Delphi Programming Guide
Delphi Programmer 

Menu  Table of contents

Part I - Foundations
  Chapter 1 – Delphi 7 and Its IDE
  Chapter 2 – The Delphi Programming Language
  Chapter 3 – The Run-Time Library
  Chapter 4 – Core Library classes
  Chapter 5 – Visual Controls
  Chapter 6 – Building the User Interface
  Chapter 7 – Working with Forms
Part II - Delphi Object-Oriented Architectures
  Chapter 8 – The Architecture of Delphi Applications
  Chapter 9 – Writing Delphi Components
  Chapter 10 – Libraries and Packages
  Chapter 11 – Modeling and OOP Programming (with ModelMaker)
  Chapter 12 – From COM to COM+
Part III - Delphi Database-Oriented Architectures
  Chapter 13 – Delphi's Database Architecture
  Chapter 14 – Client/Server with dbExpress
  Chapter 15 – Working with ADO
  Chapter 16 – Multitier DataSnap Applications
  Chapter 17 – Writing Database Components
  Chapter 18 – Reporting with Rave
Part IV - Delphi, the Internet, and a .NET Preview
  Chapter 19 – Internet Programming: Sockets and Indy
  Chapter 20 – Web Programming with WebBroker and WebSnap
  Chapter 21 – Web Programming with IntraWeb
  Chapter 22 – Using XML Technologies
  Chapter 23 – Web Services and SOAP
  Chapter 24 – The Microsoft .NET Architecture from the Delphi Perspective
  Chapter 25 – Delphi for .NET Preview: The Language and the RTL
  Appendix A – Extra Delphi Tools by the Author
  Appendix B – Extra Delphi Tools from Other Sources
  Appendix C – Free Companion Books on Delphi
  List of Figures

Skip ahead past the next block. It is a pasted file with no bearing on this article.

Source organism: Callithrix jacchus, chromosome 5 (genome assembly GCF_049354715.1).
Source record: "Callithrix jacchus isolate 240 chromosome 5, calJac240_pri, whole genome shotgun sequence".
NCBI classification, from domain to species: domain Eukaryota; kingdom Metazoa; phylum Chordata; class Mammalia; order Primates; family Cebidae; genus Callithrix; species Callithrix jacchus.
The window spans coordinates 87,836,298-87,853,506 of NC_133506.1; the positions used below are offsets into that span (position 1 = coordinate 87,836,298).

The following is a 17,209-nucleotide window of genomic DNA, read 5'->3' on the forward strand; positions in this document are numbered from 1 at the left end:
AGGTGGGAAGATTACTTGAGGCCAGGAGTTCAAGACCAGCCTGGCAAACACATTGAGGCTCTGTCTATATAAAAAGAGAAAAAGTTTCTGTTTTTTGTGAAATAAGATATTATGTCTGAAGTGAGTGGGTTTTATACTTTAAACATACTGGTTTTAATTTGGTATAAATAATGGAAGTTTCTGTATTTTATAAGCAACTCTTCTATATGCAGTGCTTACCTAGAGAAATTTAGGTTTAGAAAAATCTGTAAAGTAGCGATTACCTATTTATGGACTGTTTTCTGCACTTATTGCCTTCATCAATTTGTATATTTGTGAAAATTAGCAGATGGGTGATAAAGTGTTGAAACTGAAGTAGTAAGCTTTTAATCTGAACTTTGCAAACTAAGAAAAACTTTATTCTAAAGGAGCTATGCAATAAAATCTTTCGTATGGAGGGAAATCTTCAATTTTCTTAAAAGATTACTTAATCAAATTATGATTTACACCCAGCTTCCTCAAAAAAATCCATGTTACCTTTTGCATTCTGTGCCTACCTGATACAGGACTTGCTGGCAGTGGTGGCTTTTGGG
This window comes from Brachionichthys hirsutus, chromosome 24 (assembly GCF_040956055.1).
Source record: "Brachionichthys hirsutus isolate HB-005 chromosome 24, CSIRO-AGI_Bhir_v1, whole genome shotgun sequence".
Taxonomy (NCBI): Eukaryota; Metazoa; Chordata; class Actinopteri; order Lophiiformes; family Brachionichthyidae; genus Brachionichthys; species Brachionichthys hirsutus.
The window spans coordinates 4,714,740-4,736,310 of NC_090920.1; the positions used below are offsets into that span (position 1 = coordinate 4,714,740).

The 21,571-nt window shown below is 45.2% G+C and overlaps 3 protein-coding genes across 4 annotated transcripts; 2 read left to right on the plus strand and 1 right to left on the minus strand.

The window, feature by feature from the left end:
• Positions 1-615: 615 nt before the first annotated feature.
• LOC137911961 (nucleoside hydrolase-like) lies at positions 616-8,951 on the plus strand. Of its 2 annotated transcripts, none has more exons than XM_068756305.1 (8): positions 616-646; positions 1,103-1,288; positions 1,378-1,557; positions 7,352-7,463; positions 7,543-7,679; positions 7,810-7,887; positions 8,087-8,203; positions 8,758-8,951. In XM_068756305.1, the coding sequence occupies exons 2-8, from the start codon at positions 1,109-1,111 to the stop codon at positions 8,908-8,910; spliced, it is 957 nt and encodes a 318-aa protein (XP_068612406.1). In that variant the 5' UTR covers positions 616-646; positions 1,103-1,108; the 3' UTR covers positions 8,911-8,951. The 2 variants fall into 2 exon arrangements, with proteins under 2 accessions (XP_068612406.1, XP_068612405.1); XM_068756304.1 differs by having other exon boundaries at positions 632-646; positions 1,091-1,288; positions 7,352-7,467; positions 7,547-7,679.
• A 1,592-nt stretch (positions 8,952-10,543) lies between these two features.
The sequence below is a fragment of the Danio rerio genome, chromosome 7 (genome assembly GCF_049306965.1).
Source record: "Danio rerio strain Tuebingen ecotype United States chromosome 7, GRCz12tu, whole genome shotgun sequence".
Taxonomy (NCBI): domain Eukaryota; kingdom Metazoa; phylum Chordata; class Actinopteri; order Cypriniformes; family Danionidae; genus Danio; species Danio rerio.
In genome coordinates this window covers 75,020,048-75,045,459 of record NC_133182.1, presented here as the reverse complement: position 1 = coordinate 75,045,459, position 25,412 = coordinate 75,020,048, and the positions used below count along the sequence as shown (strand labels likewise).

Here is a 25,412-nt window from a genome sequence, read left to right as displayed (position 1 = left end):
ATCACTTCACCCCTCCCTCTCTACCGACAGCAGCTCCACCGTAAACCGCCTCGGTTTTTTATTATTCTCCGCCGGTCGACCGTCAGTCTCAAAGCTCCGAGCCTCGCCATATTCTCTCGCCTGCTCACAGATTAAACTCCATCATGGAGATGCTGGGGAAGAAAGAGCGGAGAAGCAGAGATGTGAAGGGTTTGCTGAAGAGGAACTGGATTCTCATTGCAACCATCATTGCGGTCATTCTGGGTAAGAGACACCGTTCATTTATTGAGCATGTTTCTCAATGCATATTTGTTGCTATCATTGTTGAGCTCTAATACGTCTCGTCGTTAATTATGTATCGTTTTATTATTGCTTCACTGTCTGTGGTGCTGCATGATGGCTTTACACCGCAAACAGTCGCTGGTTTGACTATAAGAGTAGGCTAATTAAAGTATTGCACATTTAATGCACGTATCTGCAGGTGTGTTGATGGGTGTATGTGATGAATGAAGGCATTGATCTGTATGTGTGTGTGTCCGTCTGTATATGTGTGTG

List of tables    
  List of Listings    
  List of Sidebars  

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Chapter 2: The Delphi Programming Language


The Delphi development environment is based on an object-oriented extension of the Pascal programming language known as Object Pascal. Recently, Borland stated its intention to refer to the language as "the Delphi language," probably because the company wants to be able to say that Kylix uses the Delphi language and because Borland will provide the Delphi language on the Microsoft .NET platform. Due to years of habit, I'll use the two names interchangeably.

Most modern programming languages support object-oriented programming (OOP). OOP languages are based on three fundamental concepts: encapsulation (usually implemented with classes), inheritance, and polymorphism (or late binding). Although you can write Delphi code without understanding the core features of its language, you won't be able to master this environment until you fully understand the programming language.


Due to space constraints and to the fact that the language hasn't changed much in recent years, in this chapter you'll find only a very fast-paced introduction to the language. You can read the more detailed description found in past editions of the book in the material available on my website (see Appendix C, "Free Companion Books on Delphi," for details). This material also includes Essential Pascal, a complete introduction to the standard Pascal language.

The following topics are covered in this chapter:

  • Classes and objects

  • Encapsulation: private and public

  • Using properties

  • Constructors

  • Objects and memory

  • Inheritance

  • Virtual methods and polymorphism

  • Type-safe down-casting (run-time type information)

  • Interfaces

  • Working with exceptions

  • Class references

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